The severity of the most common symptoms associated with argyria is often based on the amount of silver dust or compounds absorbed and the length of time the body is exposed to sunlight. The most common argyria symptoms include:
- Slate gray or blue tint discoloration of the skin
- Black or blue discoloration of the gums
- Hyperpigmentation that develops on the nail beds of the fingers and toes
- Hyperpigmentation of the mucous membrane and whites of the eyes (conjunctiva)
- Discoloration of the skin in areas of the body exposed to sunlight including the face, nose, forehead, chest, hands, and back
- Slate gray or blue internal organs that are revealed during surgery or autopsies, usually involving the spleen and liver
Diagnosing the condition is very straightforward. Any gray or blue discoloration of the skin, nails, eyes, or ear cartilage is usually an indicator of exposure to colloidal silver, silver compounds, and silver dust. Usually, the doctor will order urine, stool, and blood tests to determine if the patient has been overexposed to silver products.
To accurately diagnose argyria, the doctor will usually take a biopsy (a small sample of tissue) of the skin that will be evaluated and analyzed under a microscope by a trained pathologist. A confirmation of the diagnosis of argyria usually requires the patient to take certain precautions at avoiding further exposure to the harmful metal.
Usually, the doctor will rule out other conditions that produce some of the same symptoms as argyria. This includes:
- Addison disease
- Wilson disease
- Carcinoid syndrome
- Exposure to other metals including mercury, bismuth, gold and various compounds including antimalarial drugs, minocycline, amiodarone, and chlorpromazine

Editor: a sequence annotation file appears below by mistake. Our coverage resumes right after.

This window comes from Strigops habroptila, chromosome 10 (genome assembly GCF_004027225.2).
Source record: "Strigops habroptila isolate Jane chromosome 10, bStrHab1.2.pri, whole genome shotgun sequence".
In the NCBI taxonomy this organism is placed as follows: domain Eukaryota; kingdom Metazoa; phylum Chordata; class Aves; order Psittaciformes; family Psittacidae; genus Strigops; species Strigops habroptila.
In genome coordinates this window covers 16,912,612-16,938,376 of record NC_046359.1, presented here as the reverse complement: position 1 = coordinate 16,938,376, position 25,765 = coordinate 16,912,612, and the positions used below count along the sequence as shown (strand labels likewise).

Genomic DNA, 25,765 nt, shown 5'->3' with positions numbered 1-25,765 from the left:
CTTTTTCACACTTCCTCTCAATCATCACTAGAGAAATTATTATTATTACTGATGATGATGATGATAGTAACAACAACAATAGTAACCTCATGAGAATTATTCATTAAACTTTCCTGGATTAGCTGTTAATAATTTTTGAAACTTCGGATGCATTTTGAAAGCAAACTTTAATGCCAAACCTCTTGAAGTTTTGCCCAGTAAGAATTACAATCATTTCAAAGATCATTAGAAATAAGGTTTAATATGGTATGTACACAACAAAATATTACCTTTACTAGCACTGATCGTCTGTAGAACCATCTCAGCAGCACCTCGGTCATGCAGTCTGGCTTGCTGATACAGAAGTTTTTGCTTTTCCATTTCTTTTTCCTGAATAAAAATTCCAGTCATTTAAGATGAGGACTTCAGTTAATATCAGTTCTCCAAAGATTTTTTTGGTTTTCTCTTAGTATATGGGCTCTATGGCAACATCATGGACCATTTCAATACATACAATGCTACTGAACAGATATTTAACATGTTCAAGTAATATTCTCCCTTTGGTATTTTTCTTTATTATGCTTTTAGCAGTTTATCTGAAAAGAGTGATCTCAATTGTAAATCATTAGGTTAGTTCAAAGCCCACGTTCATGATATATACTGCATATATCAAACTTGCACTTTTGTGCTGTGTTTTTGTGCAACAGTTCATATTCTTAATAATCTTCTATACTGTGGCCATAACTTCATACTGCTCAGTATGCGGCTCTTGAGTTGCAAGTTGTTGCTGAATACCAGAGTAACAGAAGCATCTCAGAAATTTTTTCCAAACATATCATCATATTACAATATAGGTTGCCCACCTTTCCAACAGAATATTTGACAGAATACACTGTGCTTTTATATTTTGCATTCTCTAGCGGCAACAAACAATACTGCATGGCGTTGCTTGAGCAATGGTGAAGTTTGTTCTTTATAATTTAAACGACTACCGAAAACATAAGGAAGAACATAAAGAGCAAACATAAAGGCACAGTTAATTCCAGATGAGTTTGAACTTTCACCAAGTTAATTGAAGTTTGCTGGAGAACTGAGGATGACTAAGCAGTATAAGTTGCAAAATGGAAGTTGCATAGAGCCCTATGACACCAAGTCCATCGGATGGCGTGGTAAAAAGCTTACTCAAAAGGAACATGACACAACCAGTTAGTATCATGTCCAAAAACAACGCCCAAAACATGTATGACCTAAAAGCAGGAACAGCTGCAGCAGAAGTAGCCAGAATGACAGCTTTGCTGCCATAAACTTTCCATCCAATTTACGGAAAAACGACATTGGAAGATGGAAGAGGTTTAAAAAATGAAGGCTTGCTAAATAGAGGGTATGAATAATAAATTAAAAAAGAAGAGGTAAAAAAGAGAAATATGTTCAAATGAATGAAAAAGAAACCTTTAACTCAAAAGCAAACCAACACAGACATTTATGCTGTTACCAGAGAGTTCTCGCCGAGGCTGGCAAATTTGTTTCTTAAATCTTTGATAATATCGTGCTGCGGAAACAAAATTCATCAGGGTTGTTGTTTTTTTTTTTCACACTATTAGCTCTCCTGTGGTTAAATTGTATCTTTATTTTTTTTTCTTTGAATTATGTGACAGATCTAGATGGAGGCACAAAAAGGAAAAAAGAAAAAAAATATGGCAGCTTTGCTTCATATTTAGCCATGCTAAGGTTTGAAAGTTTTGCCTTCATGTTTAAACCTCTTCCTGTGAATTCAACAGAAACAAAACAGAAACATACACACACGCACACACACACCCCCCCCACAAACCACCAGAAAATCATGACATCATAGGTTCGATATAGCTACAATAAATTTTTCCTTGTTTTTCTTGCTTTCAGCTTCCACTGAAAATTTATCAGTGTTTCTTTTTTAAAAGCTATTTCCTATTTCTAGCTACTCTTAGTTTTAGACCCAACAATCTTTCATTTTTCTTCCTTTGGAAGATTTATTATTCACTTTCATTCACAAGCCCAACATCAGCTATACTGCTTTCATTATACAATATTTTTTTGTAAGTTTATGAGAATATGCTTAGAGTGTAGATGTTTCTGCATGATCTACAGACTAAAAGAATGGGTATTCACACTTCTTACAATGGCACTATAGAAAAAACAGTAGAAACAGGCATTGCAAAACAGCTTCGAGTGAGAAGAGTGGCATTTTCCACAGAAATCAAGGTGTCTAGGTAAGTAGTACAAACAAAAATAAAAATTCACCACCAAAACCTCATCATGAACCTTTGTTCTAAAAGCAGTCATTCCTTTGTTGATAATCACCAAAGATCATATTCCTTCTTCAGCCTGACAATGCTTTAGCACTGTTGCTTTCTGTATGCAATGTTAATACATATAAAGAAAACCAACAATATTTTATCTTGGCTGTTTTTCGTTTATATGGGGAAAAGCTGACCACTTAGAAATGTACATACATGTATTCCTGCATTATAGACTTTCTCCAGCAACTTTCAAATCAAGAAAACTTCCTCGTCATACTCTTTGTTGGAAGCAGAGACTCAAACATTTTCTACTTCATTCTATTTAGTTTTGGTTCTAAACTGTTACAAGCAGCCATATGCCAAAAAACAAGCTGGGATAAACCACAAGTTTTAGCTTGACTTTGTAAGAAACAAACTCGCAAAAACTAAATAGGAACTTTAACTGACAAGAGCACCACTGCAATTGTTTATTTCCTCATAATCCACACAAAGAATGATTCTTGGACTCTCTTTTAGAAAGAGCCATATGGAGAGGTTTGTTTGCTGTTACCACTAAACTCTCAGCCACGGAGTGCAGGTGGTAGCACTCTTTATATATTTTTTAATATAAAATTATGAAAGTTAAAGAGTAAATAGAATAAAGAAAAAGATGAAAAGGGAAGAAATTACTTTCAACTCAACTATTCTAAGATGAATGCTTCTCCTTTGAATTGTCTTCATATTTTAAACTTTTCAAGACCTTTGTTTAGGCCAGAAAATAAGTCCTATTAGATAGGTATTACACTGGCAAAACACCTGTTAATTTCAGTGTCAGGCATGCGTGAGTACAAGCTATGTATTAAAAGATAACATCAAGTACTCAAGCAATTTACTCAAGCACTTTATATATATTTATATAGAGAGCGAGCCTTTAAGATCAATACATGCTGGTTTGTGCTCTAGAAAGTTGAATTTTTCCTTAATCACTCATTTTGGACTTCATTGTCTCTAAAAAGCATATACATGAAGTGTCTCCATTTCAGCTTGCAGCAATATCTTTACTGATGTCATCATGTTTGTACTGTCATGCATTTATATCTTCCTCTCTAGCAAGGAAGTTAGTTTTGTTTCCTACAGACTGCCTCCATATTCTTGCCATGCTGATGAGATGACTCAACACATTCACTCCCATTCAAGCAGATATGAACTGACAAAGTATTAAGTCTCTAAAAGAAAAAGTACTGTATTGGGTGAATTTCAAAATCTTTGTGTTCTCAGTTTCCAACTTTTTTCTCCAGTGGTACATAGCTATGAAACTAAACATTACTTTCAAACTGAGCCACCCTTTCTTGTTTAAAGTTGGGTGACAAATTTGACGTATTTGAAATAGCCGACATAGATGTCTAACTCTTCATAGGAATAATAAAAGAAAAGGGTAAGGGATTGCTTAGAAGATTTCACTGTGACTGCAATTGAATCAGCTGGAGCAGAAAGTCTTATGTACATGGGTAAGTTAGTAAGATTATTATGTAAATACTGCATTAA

Treating the Condition
While there is currently no cure for argyria, doctors have found success in using laser treatments to restore the normal coloration of the skin. Some patients have seen significant improvement of skin coloration after a single treatment. However, the total reversal of skin discoloration is limited through laser treatments.
Usually, the doctor will help the patient determine how they were exposed to silver dust and compounds to minimize the potential for further exposure. These steps might include:
- Stop using any cosmetic that contains silver products
- Stop taking any drug or dietary supplement that contains silver
- Use protective wear including gloves that cover the skin when working with silver -containing products.
In addition, the doctor will recommend that the patient uses a sunscreen liberally to avoid further skin discoloration and darkening at the affected sites.
The prognosis (outlook) is often bleak for individuals who suffer mild to severe cases of argyria. This is because it is often challenging to reverse the effects associated with the condition other than the limited results of laser treatment. However, the condition is not life-threatening and has never been associated with any ill effects, reproductive issues, neurological problems, cancer, or another malady.
Mild cases involving argyria are easily managed by a competent dermatologist. However, the patient can develop some complications including persistent bronchitis, loss of coordination, decreased night vision, equilibrium impairment, hemorrhaging, and others.
Typically, patients suffer the social defects of the condition because of the cosmetic discoloration of their skin that often generates a harsh emotional toll that directly affects the quality of life. This can extend to anxiety, depression, and apprehension about living a normal life and learning coping skills from a trained counselor or therapist to overcome the social norms associated with skin abnormalities.